Planning on using imprinted branding products in your marketing and fundraising programs? This simple childhood occurrence asserts the most important thing you need to keep in mind. (My wife, Janice, thinks the story is funny. She doesn’t realize how ticked off I still am almost 70 years later!)
In March of 1947 my companions and I inhabited a world composed of inescapable realities. Parents. Bedtime. Catching fireflies. Snowball fights. Fights over Lima beans. A world enriched by loads of fantasy and highlighted by cowboy movies each Saturday. (A double-feature, plus cartoons, was 12¢. A bag of popcorn, with real butter, was another 3¢.)
Within that happy world I encountered a disaster which brought me to my psychic knees. It is a lesson for today’s constituent-dependent nonprofits.
By common agreement the cornerstone of our little world was Gene Autry. (Apologies to readers of later generations. Autry was a movie cowboy/singer.) At the time he was in trouble. An upstart named Roy Rogers was beginning to eclipse Autry’s hold on youngsters. Worse – Rogers assumed the overheated title “King of the Cowboys.”
We scoffed at the royal overtones of Roy Roger’s self-investiture. Our disdain was rooted in the American mindset during and right after World War II. Even little kids knew America was created by righteous colonists who had thwarted an evil king and his invading army. More persuasive, we lived at the edge of adult conversation focused on tragedy in foreign lands, tragedy that somehow affected the family down the street – or even our own family. We were raised as rabid nationalists in a red, white and blue sea of wartime fear and subsequent post-war euphoria.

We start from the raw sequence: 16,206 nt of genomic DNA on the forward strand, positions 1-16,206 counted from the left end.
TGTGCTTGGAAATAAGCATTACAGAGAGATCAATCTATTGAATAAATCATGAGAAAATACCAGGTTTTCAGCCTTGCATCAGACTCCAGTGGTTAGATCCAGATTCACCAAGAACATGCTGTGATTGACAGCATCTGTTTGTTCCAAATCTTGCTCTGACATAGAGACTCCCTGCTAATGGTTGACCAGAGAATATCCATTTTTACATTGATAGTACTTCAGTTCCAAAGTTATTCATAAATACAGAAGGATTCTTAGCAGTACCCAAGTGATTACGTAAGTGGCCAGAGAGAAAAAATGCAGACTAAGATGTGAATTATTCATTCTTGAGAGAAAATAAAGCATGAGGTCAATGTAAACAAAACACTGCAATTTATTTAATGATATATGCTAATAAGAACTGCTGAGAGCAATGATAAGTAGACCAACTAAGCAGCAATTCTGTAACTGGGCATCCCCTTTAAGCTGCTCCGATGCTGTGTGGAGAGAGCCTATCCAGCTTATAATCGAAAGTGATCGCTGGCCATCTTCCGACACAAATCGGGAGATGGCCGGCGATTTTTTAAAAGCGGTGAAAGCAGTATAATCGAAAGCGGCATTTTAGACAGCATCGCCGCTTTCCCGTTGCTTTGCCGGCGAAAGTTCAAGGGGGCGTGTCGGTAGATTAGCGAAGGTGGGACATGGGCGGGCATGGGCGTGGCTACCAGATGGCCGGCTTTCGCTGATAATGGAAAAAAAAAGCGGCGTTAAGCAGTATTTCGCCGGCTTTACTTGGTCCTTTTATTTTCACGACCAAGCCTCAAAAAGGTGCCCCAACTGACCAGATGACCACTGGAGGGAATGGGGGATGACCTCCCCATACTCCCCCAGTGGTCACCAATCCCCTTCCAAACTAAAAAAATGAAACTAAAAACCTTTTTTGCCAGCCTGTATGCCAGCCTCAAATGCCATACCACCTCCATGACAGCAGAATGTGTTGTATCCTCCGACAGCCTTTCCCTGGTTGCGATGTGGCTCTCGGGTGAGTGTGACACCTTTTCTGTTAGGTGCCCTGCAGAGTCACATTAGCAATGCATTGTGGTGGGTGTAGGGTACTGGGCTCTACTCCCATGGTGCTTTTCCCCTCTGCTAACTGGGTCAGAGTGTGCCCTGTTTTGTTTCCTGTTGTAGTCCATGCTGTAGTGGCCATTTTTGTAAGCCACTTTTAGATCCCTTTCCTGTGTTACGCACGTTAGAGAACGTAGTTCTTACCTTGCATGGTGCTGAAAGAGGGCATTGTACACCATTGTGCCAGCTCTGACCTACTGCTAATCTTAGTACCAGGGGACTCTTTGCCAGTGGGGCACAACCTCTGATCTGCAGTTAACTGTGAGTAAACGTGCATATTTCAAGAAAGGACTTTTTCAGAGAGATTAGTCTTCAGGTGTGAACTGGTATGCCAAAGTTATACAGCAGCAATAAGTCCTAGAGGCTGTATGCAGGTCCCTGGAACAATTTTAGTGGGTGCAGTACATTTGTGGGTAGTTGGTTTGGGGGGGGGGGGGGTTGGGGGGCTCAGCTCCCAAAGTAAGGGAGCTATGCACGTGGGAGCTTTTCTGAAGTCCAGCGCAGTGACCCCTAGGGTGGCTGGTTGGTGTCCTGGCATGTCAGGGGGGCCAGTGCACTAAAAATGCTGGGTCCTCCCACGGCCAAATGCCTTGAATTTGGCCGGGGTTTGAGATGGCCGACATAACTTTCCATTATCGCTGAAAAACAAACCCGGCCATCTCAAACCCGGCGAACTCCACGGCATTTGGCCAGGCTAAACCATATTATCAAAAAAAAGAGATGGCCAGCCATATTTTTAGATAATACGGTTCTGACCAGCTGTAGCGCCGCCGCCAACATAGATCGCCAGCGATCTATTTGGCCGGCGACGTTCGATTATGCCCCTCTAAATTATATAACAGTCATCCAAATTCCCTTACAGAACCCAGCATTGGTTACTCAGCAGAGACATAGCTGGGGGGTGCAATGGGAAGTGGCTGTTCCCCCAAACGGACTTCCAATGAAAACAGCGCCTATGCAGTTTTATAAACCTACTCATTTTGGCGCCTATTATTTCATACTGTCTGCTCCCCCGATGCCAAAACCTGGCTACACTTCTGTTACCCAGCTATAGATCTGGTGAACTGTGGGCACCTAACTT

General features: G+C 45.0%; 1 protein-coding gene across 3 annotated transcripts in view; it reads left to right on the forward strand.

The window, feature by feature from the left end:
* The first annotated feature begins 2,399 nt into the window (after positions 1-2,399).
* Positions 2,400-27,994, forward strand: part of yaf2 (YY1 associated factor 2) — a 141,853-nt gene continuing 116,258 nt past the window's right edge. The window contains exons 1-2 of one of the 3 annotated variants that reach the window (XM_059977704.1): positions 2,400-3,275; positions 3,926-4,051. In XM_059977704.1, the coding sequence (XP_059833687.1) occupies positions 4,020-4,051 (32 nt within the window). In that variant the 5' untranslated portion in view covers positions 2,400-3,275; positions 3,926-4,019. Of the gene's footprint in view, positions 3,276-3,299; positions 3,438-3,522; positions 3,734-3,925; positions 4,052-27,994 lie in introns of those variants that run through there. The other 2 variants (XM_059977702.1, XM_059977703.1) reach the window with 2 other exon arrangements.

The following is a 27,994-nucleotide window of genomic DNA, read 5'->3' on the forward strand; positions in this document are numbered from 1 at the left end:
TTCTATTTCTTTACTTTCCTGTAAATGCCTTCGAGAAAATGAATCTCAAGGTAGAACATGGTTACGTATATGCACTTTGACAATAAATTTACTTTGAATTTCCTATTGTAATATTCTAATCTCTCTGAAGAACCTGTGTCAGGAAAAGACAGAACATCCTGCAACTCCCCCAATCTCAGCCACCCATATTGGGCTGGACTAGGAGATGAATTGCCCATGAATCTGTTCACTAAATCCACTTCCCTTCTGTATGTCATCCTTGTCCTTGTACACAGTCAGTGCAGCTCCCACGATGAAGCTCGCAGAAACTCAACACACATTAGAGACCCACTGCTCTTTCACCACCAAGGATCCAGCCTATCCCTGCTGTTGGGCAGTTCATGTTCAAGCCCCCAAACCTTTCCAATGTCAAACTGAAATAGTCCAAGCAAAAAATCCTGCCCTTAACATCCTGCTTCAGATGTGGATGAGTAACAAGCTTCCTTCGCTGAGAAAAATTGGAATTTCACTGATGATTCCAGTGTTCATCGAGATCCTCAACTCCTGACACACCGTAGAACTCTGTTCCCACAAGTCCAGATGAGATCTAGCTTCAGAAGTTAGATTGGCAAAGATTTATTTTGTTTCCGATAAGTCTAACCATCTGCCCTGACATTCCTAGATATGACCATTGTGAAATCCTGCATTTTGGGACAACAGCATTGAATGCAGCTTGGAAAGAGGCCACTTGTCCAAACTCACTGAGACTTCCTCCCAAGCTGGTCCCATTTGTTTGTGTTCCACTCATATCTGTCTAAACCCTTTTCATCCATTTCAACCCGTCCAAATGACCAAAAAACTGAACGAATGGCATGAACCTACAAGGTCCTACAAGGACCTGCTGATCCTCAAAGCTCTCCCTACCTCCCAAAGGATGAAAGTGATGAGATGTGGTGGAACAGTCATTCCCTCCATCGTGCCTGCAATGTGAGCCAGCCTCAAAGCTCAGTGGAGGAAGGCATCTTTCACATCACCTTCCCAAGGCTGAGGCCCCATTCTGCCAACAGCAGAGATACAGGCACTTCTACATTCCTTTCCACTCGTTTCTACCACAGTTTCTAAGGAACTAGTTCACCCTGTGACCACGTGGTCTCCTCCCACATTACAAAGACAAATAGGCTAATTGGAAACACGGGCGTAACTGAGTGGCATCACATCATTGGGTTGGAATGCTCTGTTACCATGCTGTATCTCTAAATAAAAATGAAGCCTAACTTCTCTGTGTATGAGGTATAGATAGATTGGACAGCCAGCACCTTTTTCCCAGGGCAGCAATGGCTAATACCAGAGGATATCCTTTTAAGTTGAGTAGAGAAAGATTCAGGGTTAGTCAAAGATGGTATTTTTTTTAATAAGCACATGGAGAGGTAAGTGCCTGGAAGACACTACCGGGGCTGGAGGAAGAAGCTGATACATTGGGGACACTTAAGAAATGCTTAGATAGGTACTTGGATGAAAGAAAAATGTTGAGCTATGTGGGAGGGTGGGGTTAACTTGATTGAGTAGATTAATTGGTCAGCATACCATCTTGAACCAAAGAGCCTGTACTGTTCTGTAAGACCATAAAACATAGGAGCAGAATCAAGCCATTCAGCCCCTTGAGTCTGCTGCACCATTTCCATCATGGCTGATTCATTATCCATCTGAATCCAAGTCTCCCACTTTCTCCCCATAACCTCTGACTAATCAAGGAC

Roy Rogers called himself “King.” KING? To us that meant royalty. Royalty meant Europe. Europe meant a horrible war that made our mothers cry and our fathers get all stiff-faced. We were American kids. Our fathers and uncles had just finished kicking Hitler’s ass. We knew Gene Autry could do the same to the impostor – the alleged King of the Cowboys.
One day in 1947 the world turned upside down. Affinity was challenged. Affinity lost the fight. I renounced my commitment to Good Old Gene. And crossed over to the growing Roy Rogers constituency. Therein lies a lesson for nonprofit marketers.
My new Gene Autry cap pistol (birthday gift that March) was my greatest possession. It was better and more realistic than the toy guns owned by any of my friends. Its white plastic handles, the fringed holster and even the box it came in all carried Gene Autry’s official signature. The box also had a color photo of Autry and Champion, the Wonder Horse.
To me – and to others in our little world – that cap gun symbolized the affinity Gene and I had developed for each other. Possessing it made me Top Dog in our little gang.
Then I dropped the pistol. The barrel broke off. Without the barrel my Gene Autry pistol was useless.
My pal Gary looked at the broken toy and labeled it a “crap gun.” CRAP GUN!
Now the owner of a crap gun, I began to cry. Without that beautiful pistol my relentless slide down the social hierarchy had begun. Faith in Gene Autry evaporated. My hero had let me down. I owned a crap gun.